Bibra, Suleena. Two Christmases. Carina Press & Carina Adores (Harlequin), Carina Press, 2022. pp. ISBN 9780369718792 $4.99
While the premise is fun and has Hallmark-movie esque bones, with a native New York auction house employee falling for a southern cowboy client, it was a push to get through. Sonia, who dreams of interior design over the art auction house business, is up for a furniture promotion she isn’t sure she wants, and Beau, looking to outfit the offices of his green business venture to appeal to clients with money, is looking for guidance when they meet and Sonia uses his need to feed her desires. The attraction is strong, they debate over where Christmas is best, the city or country, and she takes him to her favorite haunts, including a 170-stall holiday shopping bazaar, a theatre running Christmas episodes of television shows, multiple Christmas parties and more. Hot chocolate is running through their veins.
They consummate their relationship early and with fairly mechanical precision, little variation or dialogue, and zero of the awkwardness or consent conversations that punctuate real-life encounters. She defines what I’d consider pedestrian as the best sex of her life. He calls her Baby Girl with great affection, which I personally found disturbing. Relationship-phobic Sonia dreads the ease with which they come together and tries to set boundaries–she KNOWS he’s going back home–and fails. His invitation to visit on his turf shouldn’t take her by surprise. She agrees to go and experience a country Christmas.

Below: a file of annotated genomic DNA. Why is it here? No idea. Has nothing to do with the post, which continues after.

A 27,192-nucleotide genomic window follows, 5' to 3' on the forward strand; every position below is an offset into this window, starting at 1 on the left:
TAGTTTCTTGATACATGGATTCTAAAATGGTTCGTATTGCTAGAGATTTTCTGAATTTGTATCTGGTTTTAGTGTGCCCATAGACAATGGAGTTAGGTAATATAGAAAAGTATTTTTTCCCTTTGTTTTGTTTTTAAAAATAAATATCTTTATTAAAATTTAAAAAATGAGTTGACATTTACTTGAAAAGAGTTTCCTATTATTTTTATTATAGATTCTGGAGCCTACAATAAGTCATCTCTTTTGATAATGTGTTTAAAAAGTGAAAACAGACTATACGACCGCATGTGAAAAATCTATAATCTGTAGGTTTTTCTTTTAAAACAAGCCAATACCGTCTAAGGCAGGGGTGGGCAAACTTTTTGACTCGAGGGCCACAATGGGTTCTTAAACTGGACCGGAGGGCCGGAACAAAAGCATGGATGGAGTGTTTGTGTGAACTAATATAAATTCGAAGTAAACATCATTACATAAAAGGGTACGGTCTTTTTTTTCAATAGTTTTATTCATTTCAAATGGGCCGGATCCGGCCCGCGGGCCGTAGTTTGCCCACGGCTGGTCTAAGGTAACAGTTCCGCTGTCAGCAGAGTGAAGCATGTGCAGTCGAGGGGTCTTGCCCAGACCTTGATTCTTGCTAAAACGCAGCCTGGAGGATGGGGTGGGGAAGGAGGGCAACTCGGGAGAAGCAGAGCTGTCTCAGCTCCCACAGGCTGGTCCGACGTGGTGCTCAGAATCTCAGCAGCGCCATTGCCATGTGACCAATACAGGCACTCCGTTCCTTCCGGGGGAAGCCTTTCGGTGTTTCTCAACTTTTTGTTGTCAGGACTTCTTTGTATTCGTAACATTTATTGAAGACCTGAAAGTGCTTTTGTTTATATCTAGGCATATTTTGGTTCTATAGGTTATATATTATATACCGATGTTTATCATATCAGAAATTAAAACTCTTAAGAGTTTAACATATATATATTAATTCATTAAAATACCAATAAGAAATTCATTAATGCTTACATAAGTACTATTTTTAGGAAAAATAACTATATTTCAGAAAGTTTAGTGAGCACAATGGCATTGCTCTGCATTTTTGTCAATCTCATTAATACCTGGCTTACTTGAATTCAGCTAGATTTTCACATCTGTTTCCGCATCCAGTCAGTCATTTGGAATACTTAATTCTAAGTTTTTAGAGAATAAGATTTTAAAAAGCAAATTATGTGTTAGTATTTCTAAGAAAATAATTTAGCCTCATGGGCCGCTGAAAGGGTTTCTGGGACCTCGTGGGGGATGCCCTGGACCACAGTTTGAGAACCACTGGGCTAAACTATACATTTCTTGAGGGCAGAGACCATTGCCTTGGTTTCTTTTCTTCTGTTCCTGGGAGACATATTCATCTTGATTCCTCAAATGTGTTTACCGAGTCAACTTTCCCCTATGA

The writing is disappointingly amatuer. Descriptions are detailed, but not sensory, mostly just visual observations. Indian culture is nicely integrated with names, family dynamics and specific Hindi definitions, references to chai and cookies and Indian soap operas. Adverbs are over(ly) used and the writing it repetitive. Sonia smacks Beau on the ass on their way into the LEGO store, and he –her client–doesn’t react. She insults him throughout the first quarter of the book, calling him variations of “Old MacDonald.” These behaviors are unattractive and rude, and the character is not developed enough and the writing is not good enough to pass it off as flirtation or banter. I pushed through the predictable ending.
I received a free advance reader’s review copy of #TwoChristmases from #NetGalley